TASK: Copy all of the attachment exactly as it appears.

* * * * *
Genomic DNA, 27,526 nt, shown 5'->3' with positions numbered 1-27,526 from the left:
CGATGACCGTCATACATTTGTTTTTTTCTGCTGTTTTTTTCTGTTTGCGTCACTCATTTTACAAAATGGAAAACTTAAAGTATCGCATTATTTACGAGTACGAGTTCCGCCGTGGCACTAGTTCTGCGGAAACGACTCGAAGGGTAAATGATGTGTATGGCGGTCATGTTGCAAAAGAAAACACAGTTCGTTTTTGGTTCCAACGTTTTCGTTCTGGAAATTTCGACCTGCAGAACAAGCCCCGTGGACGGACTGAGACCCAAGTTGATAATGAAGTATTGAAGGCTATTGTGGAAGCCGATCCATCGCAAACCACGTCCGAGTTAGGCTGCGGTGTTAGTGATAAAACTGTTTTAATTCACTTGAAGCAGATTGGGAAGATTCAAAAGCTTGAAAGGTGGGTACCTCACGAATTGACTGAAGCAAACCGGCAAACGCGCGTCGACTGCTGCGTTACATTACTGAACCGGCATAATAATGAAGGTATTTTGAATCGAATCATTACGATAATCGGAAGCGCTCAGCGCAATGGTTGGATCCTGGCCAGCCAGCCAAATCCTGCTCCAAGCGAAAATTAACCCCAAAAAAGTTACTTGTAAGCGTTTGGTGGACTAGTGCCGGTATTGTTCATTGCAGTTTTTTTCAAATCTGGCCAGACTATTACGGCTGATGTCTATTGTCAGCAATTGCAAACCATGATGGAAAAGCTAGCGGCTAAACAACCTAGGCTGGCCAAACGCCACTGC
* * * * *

Genomic DNA, 27,526 nt, shown 5'->3' with positions numbered 1-27,526 from the left:
CGATGACCGTCATACATTTGTTTTTTTCTGCTGTTTTTTTCTGTTTGCGTCACTCATTTTACAAAATGGAAAACTTAAAGTATCGCATTATTTACGAGTACGAGTTCCGCCGTGGCACTAGTTCTGCGGAAACGACTCGAAGGGTAAATGATGTGTATGGCGGTCATGTTGCAAAAGAAAACACAGTTCGTTTTTGGTTCCAACGTTTTCGTTCTGGAAATTTCGACCTGCAGAACAAGCCCCGTGGACGGACTGAGACCCAAGTTGATAATGAAGTATTGAAGGCTATTGTGGAAGCCGATCCATCGCAAACCACGTCCGAGTTAGGCTGCGGTGTTAGTGATAAAACTGTTTTAATTCACTTGAAGCAGATTGGGAAGATTCAAAAGCTTGAAAGGTGGGTACCTCACGAATTGACTGAAGCAAACCGGCAAACGCGCGTCGACTGCTGCGTTACATTACTGAACCGGCATAATAATGAAGGTATTTTGAATCGAATCATTACGATAATCGGAAGCGCTCAGCGCAATGGTTGGATCCTGGCCAGCCAGCCAAATCCTGCTCCAAGCGAAAATTAACCCCAAAAAAGTTACTTGTAAGCGTTTGGTGGACTAGTGCCGGTATTGTTCATTGCAGTTTTTTTCAAATCTGGCCAGACTATTACGGCTGATGTCTATTGTCAGCAATTGCAAACCATGATGGAAAAGCTAGCGGCTAAACAACCTAGGCTGGCCAAACGCCACTGC